A Pennsylvania man who was awaiting trial on charges that he fraudulently received more than $3.8 million in Paycheck Protection Program loans filed an application last month seeking an additional $500,000 in Covid-19 relief money, the authorities said.
In February, federal authorities seized four of the man’s bank accounts where most of the money had been deposited, saying the loan applications were fraudulent. In March, the man submitted a fifth application for a P.P.P. loan, intended to help struggling businesses during the pandemic, and received more than $1.3 million. In April, he was arrested and charged with bank fraud and money laundering.
While he was out on bond, federal officials said, he submitted a sixth loan application.
On Monday, the man, Randy A. Frasinelli, 65, of Carnegie, Pa., was arrested again and charged with another count of bank fraud.
As the coronavirus disrupted the global economy, officials raced to send billions of dollars to businesses on the verge of collapsing, hoping to keep them and their employees afloat. Some saw that as an opportunity to enrich themselves by seeking loans for businesses that did not exist.
Prosecutors in California, Texas and Florida charged three men in separate cases with taking millions of dollars in pandemic relief funds to buy, among other things, Lamborghini luxury vehicles. But even in those cases, the defendants did not continue to pursue federal money for pandemic relief while facing charges of inappropriately taking pandemic relief funds.
Mr. Frasinelli used the federal relief funds to buy a Mustang, a BMW, a Porsche, two Mercedes-Benz S.U.V.s, gold bars, silver coins and other luxury items, according to a pair of affidavits submitted to the U.S. District Court in Western Pennsylvania by a special agent with the Federal Bureau of Investigation. The agent, Sean Langford, wrote that “none of the PPP funds appear to have been used for business expenses or to maintain payroll.”
Efrem M. Grail, a lawyer for Mr. Frasinelli, said on Tuesday evening he had not had an opportunity to review the charges in depth.
The affidavits in Pennsylvania lay out a curious series of events, with loan applications being filed well after law enforcement officials suspected the man filing the loan was doing so fraudulently.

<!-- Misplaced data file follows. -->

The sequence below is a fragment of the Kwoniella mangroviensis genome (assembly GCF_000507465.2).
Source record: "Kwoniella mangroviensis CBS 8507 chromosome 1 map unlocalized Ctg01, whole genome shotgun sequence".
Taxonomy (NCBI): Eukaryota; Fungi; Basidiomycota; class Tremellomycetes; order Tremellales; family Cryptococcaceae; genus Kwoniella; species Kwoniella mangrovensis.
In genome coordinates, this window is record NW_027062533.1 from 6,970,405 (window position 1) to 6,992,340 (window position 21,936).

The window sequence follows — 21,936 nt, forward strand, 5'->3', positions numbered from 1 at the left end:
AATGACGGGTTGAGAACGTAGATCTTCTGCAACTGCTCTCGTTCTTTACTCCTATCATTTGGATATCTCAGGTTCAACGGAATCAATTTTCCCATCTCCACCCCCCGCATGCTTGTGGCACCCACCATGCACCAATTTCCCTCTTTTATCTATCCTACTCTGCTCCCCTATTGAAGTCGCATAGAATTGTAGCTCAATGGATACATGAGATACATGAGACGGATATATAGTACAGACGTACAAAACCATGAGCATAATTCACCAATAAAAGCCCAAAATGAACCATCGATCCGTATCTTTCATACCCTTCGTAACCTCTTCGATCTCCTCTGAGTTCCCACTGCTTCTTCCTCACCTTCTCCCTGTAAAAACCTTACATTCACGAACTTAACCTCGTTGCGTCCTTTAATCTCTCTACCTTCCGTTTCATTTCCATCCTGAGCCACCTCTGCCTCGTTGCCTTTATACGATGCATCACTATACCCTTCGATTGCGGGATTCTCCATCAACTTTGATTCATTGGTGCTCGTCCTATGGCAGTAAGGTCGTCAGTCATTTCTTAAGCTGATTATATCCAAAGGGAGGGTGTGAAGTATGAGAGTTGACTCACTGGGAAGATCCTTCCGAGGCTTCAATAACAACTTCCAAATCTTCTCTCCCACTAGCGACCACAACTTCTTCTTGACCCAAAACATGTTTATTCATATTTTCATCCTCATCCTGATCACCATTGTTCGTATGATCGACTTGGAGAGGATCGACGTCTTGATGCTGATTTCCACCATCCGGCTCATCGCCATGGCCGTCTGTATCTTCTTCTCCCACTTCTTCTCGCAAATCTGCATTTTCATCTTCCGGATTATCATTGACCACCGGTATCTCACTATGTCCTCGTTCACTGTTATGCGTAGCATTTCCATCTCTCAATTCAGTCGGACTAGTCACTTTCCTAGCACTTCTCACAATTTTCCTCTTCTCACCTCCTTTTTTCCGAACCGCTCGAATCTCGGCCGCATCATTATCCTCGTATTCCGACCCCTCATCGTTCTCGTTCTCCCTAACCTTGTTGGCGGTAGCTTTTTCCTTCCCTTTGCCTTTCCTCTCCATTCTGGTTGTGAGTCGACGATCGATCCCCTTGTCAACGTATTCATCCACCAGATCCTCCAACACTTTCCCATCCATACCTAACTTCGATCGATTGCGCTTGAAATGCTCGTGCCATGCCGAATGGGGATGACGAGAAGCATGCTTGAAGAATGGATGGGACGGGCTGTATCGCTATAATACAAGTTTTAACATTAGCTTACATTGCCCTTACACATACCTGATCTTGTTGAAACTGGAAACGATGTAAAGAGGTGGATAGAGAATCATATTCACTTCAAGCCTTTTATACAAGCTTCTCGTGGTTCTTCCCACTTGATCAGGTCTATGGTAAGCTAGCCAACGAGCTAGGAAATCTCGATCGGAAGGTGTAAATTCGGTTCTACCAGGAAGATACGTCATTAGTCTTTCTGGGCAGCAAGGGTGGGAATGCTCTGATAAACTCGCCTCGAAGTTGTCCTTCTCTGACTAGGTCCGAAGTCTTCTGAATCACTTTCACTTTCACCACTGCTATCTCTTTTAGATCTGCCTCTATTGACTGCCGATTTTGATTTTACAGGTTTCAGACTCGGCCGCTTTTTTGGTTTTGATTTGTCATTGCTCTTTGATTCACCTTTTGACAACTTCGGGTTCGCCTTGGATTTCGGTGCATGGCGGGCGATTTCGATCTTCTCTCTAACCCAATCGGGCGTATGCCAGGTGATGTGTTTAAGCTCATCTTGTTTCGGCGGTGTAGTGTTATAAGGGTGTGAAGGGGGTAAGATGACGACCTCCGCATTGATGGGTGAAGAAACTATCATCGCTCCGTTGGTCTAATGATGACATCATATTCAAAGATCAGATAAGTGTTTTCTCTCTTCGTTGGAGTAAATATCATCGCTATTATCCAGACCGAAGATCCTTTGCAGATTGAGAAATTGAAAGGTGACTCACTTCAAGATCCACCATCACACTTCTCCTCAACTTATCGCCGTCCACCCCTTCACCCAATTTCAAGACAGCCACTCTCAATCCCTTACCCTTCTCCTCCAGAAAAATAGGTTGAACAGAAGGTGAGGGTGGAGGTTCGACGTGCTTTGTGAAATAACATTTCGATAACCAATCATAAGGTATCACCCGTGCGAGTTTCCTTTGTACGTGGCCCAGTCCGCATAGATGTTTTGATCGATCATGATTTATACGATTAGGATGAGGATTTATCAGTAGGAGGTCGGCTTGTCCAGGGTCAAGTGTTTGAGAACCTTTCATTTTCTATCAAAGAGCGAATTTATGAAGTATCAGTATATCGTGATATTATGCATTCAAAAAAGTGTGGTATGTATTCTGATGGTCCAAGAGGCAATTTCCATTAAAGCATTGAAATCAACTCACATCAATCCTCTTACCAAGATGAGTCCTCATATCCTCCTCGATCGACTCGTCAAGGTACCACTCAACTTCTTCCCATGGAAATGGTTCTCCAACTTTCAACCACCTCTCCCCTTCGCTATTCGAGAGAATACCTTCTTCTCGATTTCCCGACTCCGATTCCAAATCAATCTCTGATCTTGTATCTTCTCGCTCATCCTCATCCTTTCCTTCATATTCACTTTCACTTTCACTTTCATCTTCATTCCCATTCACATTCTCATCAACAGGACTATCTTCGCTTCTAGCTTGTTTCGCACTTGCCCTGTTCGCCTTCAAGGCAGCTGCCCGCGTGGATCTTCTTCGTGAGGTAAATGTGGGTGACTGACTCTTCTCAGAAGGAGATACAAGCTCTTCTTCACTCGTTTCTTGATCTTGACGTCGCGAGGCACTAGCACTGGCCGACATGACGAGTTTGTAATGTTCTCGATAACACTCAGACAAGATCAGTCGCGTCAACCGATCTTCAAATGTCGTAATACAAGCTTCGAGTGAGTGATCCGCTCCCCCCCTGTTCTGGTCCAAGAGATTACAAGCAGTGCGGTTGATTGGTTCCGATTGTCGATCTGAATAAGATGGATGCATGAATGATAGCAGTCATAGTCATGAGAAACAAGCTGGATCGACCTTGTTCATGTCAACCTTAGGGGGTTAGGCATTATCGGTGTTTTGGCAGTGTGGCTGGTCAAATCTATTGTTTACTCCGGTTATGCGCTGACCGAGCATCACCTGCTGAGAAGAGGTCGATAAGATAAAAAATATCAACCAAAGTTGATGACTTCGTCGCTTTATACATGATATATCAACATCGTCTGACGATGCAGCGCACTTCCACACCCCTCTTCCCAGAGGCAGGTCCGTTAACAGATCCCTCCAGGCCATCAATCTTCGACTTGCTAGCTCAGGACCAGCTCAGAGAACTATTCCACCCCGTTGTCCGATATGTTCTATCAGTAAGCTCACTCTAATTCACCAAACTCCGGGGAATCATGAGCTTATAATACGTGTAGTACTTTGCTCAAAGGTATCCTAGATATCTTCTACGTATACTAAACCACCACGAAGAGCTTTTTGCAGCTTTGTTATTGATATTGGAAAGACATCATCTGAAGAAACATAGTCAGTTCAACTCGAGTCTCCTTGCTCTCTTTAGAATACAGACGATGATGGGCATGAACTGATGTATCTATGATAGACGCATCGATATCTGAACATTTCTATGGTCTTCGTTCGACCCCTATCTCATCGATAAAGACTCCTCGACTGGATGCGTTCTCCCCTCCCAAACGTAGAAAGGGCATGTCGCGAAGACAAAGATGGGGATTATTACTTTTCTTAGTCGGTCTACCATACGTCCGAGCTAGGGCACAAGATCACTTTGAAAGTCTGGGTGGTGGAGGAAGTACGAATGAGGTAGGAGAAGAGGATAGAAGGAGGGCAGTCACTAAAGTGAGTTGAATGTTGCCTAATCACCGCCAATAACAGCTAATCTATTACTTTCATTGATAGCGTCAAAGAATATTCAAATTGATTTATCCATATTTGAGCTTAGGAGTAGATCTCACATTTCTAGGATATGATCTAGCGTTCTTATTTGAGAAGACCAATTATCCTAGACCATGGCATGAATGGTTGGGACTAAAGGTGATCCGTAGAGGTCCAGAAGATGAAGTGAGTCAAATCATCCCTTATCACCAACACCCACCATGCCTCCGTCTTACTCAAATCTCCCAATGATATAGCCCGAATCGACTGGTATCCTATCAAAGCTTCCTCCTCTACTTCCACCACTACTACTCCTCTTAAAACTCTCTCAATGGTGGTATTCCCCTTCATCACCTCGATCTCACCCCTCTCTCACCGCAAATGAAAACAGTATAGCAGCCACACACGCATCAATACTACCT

Mr. Frasinelli began his efforts in May 2020 when, according to the affidavits, he began filing four loan applications to the Paycheck Protection Program to help his four companies: Grant-Williams Associates, Grant-Williams Global, Grant-Williams International and Grant-Williams Associates Corporation.
In his LinkedIn profile, which is cited in the affidavits, Mr. Frasinelli described himself as a high-level technology adviser for “advanced technology companies on a global basis working on the development and release of classified technology products that are developed and sold to major defense contractors and defense department in the US, UK, Israel and other (friendly) countries across the globe.”
In response to those loans, two banks gave Mr. Frasinelli a total of $2,545,082, according to the affidavits.
On Feb. 4, law enforcement officials searched Mr. Frasinelli’s home on Lindsay Road, in Carnegie, about eight miles west of downtown Pittsburgh, and seized four bank accounts he used on his loan applications.
Then, on March 2, Mr. Frasinelli submitted another P.P.P. loan, according to the affidavits. On March 13, that loan was approved and Mr. Frasinelli received $1,340,000.
On April 14, Mr. Frasinelli was arrested and charged with bank fraud and money laundering. Afterward he was released on bond. “One condition of his bond was that he not commit any federal, state, or local crimes,” Agent Langford wrote in one of his affidavits.
While out on bond on bank fraud charges over his five prior P.P.P. loan applications, Mr. Frasinelli submitted a sixth loan application, on May 21, seeking $525,000, which federal investigators learned about a month later, while searching open source data on the Small Business Administration website, according to the most recent affidavit. An agent for the Small Business Administration confirmed that the loan was tentatively approved, according to the affidavit.
On Monday, Mr. Frasinelli was arrested, again, and charged with another count of bank fraud. The maximum penalty for a bank fraud conviction is 30 years in prison and a $1 million fine, according to the U.S. attorney’s office. The maximum penalty for money laundering is five years in prison and a $250,000 fine, prosecutors said.
The Paycheck Protection Program is administered by federally authorized lenders who give out loans that the Small Business Administration fully guarantees. The lenders recover the loan not from the applicant, but from the federal government, with which it shares information about the applicant.
It is not immediately clear why the first four loan applications from Mr. Frasinelli were approved. It is also not clear why Mr. Frasinelli was approved for a fifth loan after federal officials began investigating him, nor how his sixth application was tentatively approved after he had been charged by criminal complaint with bank fraud.
Asked if there was any indication that lenders or government officials overseeing the loan program did anything inappropriate in approving Mr. Frasinelli’s loan applications, Margaret Philbin, a spokeswoman for the U.S. Attorney’s Office in the Western District of Pennsylvania, said the office could not comment.
Seamus Hughes contributed research.